The most challenging part of motherhood …
Having a child is no joke! Here is somebody who will rely on me for everything. There’s no excuse for being ill and staying in bed, otherwise, the baby will go hungry, among other things. When she cries and there comes a point when it feels annoying, I suddenly remember it’s because she doesn’t know anything, she can express herself only through crying. I remind myself to simply enjoy her being needy while it lasts.
The responsibility of taking care of someone, of making sure that she is always safe — and then later teaching her and instilling in her values — just seem like huge tasks.
On balancing work and life …
I’m a stay-at-home mom. Childminder [nanny] services are really expensive over here. To be able to stay at home to look after my family, write, sew, garden or do something creative is just perfect for me right now.
My husband is supportive, but of course you meet people who don’t know what it’s like to look after a child. Some think that stay-at-home moms must be bored to death. Someone asked me once, “So, what do you do when she sleeps?” It’s not an eight-hour job. When they’re asleep (if they do at all), that’s the time you can catch up on what you normally do. I have great admiration for moms who can juggle both career and family.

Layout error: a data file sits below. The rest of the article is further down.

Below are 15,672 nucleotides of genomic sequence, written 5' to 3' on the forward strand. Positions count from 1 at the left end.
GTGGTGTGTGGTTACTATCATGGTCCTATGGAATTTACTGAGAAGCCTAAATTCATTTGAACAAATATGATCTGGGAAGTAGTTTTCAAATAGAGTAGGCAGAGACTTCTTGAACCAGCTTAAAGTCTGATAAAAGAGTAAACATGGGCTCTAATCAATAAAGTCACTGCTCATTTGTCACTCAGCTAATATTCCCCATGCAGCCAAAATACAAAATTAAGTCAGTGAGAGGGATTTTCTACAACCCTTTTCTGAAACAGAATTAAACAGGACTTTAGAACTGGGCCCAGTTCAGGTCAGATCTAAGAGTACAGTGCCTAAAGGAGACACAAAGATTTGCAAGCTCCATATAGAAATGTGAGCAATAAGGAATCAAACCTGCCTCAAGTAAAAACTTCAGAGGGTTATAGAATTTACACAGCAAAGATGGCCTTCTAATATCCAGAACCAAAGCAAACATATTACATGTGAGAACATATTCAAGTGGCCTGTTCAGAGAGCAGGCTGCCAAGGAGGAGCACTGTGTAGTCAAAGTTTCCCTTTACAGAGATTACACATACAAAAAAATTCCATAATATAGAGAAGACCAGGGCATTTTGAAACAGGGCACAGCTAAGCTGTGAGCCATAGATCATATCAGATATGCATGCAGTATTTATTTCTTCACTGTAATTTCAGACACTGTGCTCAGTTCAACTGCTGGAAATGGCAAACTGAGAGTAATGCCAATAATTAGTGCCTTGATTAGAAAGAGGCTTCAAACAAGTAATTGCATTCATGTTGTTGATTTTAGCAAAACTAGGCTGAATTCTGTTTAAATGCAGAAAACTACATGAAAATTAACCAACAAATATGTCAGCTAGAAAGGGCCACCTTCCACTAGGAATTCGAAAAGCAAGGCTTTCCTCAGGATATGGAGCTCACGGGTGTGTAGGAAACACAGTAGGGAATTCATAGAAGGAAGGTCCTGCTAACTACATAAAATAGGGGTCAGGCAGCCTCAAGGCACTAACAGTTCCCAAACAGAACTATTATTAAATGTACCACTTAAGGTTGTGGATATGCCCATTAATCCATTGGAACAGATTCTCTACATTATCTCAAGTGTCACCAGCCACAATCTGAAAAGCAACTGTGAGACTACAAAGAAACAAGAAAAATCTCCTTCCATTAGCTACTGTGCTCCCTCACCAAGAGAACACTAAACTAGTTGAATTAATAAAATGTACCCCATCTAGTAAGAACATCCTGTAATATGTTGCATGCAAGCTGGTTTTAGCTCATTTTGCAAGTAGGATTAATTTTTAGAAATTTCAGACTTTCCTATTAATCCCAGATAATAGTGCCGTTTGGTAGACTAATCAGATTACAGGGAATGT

Most of my life I had been either studying or working, or both. In a way this is like slowing down for me but who knew that a little person could be just as challenging and exhausting. Also, with a baby you don’t notice how quickly time flies. I can see now that this will turn out to be the best decision, to have the opportunity to watch the early years of my child and witness every milestone. There’s nothing more enjoyable than watch a child enjoy herself doing something new. However cliché it might sound, I’m seeing the world through the eyes of a child and it’s been amazing. It’s that stage when the child wants nothing else except your presence, your touch, your smile; when your achievements or social status or titles don’t matter and you can just be mom.
The best part about raising a child in England …
I like that we live in the countryside. Every morning we see horses on the farm from across the road in the comforts of our front room. It takes only 50 minutes to an hour to drive to cities like Oxford and London; 10 minutes to an hour to get to anywhere pretty interesting. Little M and I go out for walks almost everyday. Step out the door and 30 minutes later, we would have already circled the woods nearby.
Home births are highly recommended here. As I recall you get to have two midwives present during a home birth. I actually booked for a home birth myself, since you could change your mind if you’d like to go to hospital at the last minute, but not the other way around.